nel and community relations agencies to fIght bias-related crimes at the
        grass roots level, through education, outreach, coalition building,
        improved provision of victims' services, and rigorous investigation and
        prosecution. Finally, the JCPA urges the passage of hate crimes legislation
        in the 10 states that have not already done so.
          Jewish communal agencies will continue to provide moral and political
        leadership in fulfIlling this comprehensive agenda.
  "\'
\.....\'"JEWISH   COUNCIL   FOR   PUBLIC AFfAIRS'         AGENDA     1998-1999




     lHilitias and Common Law Courts: The United States is still confronting the
     danger of violent, anti-democratic militia groups that variously preach
     anti-Semitism, racism, and hatred of many other groups. The JCPA's inau-
     gural public affairs survey indicated that, of 6800 Federation affiliated Jews
     polled, 78% believe anti-Semitism among extremist groups is increasing,
     far more than the number that fear anti-Semitism from religious funda-
     mentalists or the Nation of Islam. Increasingly, hate groups are using the
     Internet to spread their message. (insert cross-reference to cyber-space dis-
     cussion). Many groups have established common-law court systems in
     defiance of federal authority. The organized Jewish community will con-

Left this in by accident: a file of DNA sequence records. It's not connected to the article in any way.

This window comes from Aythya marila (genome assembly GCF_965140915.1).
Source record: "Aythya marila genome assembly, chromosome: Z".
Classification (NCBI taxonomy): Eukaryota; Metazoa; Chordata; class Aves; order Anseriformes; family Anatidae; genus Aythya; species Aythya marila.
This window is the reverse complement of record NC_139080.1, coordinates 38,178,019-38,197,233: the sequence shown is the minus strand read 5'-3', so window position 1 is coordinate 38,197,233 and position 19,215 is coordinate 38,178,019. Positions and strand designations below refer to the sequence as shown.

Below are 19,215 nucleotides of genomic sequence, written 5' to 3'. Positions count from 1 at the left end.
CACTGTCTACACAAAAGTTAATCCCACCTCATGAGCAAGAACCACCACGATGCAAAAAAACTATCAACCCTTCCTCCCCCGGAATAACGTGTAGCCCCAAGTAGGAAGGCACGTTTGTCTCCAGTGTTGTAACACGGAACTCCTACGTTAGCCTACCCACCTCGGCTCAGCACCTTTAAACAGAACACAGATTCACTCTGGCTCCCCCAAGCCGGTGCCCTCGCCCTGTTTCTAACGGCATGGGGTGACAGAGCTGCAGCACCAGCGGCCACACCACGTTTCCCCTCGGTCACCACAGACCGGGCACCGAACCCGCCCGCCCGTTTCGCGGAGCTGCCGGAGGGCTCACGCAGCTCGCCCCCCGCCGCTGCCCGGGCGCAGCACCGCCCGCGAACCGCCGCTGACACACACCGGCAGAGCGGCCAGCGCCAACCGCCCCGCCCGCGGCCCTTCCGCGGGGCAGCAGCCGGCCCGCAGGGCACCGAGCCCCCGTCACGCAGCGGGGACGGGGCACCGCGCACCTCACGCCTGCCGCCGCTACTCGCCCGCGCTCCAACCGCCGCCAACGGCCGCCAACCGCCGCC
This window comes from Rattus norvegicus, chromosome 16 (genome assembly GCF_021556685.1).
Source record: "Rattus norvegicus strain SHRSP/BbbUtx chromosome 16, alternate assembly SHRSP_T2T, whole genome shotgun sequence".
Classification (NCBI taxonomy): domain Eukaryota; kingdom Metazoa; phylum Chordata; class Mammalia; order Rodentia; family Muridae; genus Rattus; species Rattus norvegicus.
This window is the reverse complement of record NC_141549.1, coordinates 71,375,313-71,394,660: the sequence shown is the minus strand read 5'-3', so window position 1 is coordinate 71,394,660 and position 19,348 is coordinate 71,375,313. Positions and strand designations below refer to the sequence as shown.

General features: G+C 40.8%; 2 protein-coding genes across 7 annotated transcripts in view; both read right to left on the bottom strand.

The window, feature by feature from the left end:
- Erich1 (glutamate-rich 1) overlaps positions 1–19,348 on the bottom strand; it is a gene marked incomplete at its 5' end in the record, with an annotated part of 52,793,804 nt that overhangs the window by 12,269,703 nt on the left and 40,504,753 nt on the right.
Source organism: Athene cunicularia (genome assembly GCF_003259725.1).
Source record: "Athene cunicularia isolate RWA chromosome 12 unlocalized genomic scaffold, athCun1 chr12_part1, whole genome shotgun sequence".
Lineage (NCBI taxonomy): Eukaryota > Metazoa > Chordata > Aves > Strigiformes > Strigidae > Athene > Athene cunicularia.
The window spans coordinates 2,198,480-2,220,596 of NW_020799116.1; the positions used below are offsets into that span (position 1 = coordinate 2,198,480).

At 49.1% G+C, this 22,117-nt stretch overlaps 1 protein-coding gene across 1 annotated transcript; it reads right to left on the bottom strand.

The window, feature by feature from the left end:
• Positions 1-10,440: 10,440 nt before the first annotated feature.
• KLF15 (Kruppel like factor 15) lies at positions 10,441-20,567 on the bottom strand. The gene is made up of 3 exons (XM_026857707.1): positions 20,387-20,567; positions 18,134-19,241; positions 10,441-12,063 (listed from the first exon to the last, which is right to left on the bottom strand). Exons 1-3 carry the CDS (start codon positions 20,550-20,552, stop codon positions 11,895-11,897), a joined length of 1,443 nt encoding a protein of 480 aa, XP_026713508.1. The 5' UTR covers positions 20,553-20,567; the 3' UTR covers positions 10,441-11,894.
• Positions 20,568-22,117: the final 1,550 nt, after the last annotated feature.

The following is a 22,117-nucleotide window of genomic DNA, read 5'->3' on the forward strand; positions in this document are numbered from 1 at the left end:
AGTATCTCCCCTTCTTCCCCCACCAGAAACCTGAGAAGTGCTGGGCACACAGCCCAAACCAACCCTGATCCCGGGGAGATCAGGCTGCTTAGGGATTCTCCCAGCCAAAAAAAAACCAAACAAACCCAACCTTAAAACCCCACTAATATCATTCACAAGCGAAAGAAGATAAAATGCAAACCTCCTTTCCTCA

tinue to take a leading role in combating extremist forces in the United
    States, by supporting anti-terrorism statutes where appropriate and pro-
     moting diversity education among students to reduce the number of
     young adults recruited into extremist organizations.


     Holocaust Revisionism: There has been a resurgence of Holocaust revisionist
    activities on the nation's college campuses, especially via college newspaper
    advertisements. For the first time, revisionists and deniers have also begun
     to disseminate videotapes and other literature to high schools and elemen-
     tary schools. Jewish community rclations organizations must playa pivotal
    role in exposing these fraudulent "historians," particularly among campus'
     newspaper editors and staff who change from year to year and may be
     unfamihar with Holocaust revisionism. The community must also con-
     tinue to promote the implementation of comprehensive Holocaust educa-
     tion curricula in the nation's elementary and secondaty schools and on col-
    lege campuses. The need for intensified campus outreach and activism is
     highlighted by the 14% increase in anti-Semitic incidents on college cam-
    puses generally in 1997, as reported in the annual ADL Audit of Anti-
    Semitic Incidents.
        JEWISH    SECURITY       AND    THE   BILL   OF   RIGHTS                    47




HOLOCAUST RESTITUTION AND ACCOUNTABILITY
        The JCPA welcomes efforts             The ]CPA recognizes
        by the Vatican and other
                                              the fundamental right of
        individuals and groups, such
        as the Catholic bishops of            Holocaust survivors and
        France and Germany, to                heirs to ((have their day
        publicly apologize for their          in court" by pursuing
        failure to assist Jews during
        the Holocaust, and their his-
                                              individual claims through
        toric role in fostering anti-         the judicial system, and
        Semitic fervor that often led         believes that worldwide
        to anti-Jewish violence. The
                                              diplomatic ifforts should
       JCPA further welcomes ini-